Only you can define your own success, and only once you have defined it can you establish the long-term and interim goals to get you there. So in that spirit, let me ask you a question:
Do you want to be rich?
Not me. I’d rather be wealthy.
When I make that argument, it’s not just semantics. I firmly believe being rich and being wealthy are synonymous only in the broadest sense of the terms. In fact, trying to become rich can be an obstacle to becoming wealthy. Here’s why, being rich is having the appearance of being wealthy. The price you pay for that appearance can prevent you from ever having actual wealth. In appearing to be rich, you spend money on things that make you appear rich. Since you can only spend that money once, it does not go to building your wealth.
In other words, appearing to be rich takes money out of your pocket. Being wealthy generates income, whether you work for it or not.
Spending money is a drug. It releases endorphins in the brain. Endorphins work like morphine or codeine, and they can be just as addictive. When you buy new clothes, the endorphins create a rush of good feelings. People can come to depend on that rush. But as with other drugs, that relief is fleeting and illusory. Soon, instead of making them feel better, people are shopping to get that rush just so they don’t feel bad.
Buying new clothes or accoutrements is not a problem. Buying them when you can’t afford them, or even when you just don’t need them is. I know people who spend several hundred dollars a month on clothes. If their wealth generates that kind of income, more power to them. If their jobby job creates the income for this spending or worse, if they can’t afford it, it’s a real problem that can prevent them from ever accumulating the wealth that could make such spending sustainable. Looked at another way, a $500 a month clothes habit, amounts to $6,000 a year. Depending on your market, that’s a downpayment on a rental house every one to three years. The rental house could net you as much as $500 a month in ongoing income.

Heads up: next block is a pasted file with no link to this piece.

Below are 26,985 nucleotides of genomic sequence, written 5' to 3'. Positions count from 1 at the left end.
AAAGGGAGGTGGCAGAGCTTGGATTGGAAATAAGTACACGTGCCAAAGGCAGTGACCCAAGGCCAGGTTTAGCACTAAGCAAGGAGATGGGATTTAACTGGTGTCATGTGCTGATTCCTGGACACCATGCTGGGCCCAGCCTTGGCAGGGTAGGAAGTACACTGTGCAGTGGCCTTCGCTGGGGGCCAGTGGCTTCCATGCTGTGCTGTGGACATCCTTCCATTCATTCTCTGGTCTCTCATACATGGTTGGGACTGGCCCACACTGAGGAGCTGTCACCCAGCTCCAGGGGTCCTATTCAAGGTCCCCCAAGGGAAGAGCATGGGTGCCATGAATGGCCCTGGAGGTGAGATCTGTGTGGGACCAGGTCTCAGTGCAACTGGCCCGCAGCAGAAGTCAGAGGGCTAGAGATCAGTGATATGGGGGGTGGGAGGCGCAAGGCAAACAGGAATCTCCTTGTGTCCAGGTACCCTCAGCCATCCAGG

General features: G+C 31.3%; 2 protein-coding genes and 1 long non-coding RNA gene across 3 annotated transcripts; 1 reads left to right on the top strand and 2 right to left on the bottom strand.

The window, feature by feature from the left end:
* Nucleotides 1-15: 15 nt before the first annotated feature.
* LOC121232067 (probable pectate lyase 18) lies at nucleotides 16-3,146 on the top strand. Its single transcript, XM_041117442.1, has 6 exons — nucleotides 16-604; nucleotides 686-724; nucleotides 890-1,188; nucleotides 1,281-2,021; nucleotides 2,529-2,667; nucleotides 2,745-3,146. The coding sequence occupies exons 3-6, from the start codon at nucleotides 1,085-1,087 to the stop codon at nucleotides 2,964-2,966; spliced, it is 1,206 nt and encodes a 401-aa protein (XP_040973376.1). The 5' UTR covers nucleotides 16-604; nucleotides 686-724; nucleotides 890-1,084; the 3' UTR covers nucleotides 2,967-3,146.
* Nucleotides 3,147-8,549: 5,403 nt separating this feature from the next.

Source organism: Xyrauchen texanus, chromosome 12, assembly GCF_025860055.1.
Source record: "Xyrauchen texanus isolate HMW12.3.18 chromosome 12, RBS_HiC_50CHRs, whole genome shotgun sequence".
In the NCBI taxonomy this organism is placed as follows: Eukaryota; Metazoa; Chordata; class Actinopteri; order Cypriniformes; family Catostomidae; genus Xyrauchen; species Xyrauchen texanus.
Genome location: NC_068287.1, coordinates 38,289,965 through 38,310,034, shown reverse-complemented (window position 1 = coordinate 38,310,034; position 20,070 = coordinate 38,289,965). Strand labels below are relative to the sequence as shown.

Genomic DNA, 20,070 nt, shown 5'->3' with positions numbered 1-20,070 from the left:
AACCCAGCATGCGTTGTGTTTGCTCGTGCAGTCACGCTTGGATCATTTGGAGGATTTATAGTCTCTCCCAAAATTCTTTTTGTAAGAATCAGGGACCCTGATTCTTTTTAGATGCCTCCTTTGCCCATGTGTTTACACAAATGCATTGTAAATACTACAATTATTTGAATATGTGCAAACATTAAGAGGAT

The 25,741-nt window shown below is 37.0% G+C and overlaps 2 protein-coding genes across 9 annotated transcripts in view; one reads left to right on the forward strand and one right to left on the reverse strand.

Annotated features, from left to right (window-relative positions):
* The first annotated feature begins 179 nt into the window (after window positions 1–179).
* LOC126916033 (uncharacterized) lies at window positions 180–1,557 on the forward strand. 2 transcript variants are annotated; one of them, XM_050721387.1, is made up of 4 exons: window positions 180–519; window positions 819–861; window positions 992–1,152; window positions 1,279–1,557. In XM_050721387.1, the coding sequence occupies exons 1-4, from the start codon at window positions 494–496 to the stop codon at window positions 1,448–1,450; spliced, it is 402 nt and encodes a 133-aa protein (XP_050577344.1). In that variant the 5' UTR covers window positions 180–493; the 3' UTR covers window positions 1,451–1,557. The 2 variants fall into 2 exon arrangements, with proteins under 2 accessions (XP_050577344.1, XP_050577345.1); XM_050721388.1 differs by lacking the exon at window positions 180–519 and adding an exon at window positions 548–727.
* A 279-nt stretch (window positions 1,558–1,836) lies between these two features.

Cars have always been my weakness in this area. For most of my adult life, a Jaguar XJ has always been my dream car. I bought a used one in the 1980s, but I had to sell it when the cost of maintenance became unsustainable. When I finally bought a new one, I thought I’d finally made it. I felt great driving it around. But as Stephen West observes, “…what actually happens is you get the dream car…then it just becomes…your car at a certain point. Then inevitably…there’s something else that you’re desiring every day.” We are “constantly restlessly striving for things in a perpetual state of discontent.”
That is the real trap of things. They don’t make us happier. They just keep us from being independent. We get caught in the webs of excess consumerism and conspicuous consumption. That Jaguar is a perfect example. At the time, I could have bought a rent house for what I paid for it. In Austin, that rent house would be worth about 140% of its purchase price. If I were to sell the Jag, it would bring about 15% of its purchase price. And clothes are worse. Sometimes we can’t even give away old clothes.
Consumerism is the bonfire into which we throw our hard earned money…and our financial independence. Spending money on things may make us feel good at the time—it really does—but it makes someone else wealthy at our expense.
So when you go to the store and find yourself about to spend money, take a second to ask yourself, “What does this purchase help me accomplish?”
Do you need that Lear Jet, or just want one?Hermann says please like and share!